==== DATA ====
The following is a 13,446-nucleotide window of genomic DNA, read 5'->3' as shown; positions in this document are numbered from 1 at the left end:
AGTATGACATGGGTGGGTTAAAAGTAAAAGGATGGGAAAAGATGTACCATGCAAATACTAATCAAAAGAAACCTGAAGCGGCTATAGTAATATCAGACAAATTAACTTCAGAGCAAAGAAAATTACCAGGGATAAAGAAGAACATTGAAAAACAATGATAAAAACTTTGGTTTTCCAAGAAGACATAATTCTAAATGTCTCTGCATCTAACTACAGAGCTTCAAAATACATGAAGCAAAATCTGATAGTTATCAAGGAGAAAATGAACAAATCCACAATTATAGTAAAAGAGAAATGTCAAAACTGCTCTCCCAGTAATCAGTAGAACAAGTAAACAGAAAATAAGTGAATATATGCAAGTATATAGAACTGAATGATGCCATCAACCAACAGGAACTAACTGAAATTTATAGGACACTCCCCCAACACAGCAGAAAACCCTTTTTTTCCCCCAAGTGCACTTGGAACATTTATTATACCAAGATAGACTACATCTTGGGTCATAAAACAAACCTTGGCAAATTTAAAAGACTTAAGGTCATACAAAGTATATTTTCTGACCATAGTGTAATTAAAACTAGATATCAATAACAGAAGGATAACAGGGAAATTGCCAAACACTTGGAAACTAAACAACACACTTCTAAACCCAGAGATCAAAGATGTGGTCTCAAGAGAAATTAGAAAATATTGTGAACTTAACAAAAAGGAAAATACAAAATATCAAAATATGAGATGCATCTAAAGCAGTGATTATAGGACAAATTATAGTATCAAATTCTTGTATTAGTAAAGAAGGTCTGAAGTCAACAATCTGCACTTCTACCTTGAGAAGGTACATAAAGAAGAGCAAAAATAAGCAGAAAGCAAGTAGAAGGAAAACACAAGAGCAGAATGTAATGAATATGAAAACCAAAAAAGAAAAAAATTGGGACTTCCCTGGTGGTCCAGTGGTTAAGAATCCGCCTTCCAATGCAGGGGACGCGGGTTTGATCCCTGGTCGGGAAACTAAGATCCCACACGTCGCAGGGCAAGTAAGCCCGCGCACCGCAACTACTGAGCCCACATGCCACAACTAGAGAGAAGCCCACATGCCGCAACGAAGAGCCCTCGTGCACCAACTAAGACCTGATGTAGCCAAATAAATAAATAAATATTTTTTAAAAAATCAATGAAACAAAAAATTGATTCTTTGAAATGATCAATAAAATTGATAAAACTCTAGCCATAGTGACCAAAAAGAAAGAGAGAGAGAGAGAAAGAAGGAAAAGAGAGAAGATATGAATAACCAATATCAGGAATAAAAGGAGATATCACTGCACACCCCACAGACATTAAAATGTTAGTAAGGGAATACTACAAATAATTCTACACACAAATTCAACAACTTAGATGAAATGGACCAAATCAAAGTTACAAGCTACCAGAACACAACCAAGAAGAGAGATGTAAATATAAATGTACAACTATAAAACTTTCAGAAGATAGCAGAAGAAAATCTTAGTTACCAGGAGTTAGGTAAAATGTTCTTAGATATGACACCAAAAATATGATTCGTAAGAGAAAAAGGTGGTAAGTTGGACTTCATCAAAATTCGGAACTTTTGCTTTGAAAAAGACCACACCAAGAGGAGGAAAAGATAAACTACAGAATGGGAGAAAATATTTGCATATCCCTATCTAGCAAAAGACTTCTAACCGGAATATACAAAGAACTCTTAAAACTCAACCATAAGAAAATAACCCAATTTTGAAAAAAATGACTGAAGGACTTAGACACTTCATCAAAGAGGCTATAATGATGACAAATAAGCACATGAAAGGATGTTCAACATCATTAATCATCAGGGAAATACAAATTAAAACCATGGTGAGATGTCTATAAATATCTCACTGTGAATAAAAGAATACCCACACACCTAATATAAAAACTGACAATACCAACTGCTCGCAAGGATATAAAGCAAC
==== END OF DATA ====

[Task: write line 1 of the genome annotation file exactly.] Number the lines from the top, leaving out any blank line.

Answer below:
The following is a 13,446-nucleotide window of genomic DNA, read 5'->3' as shown; positions in this document are numbered from 1 at the left end: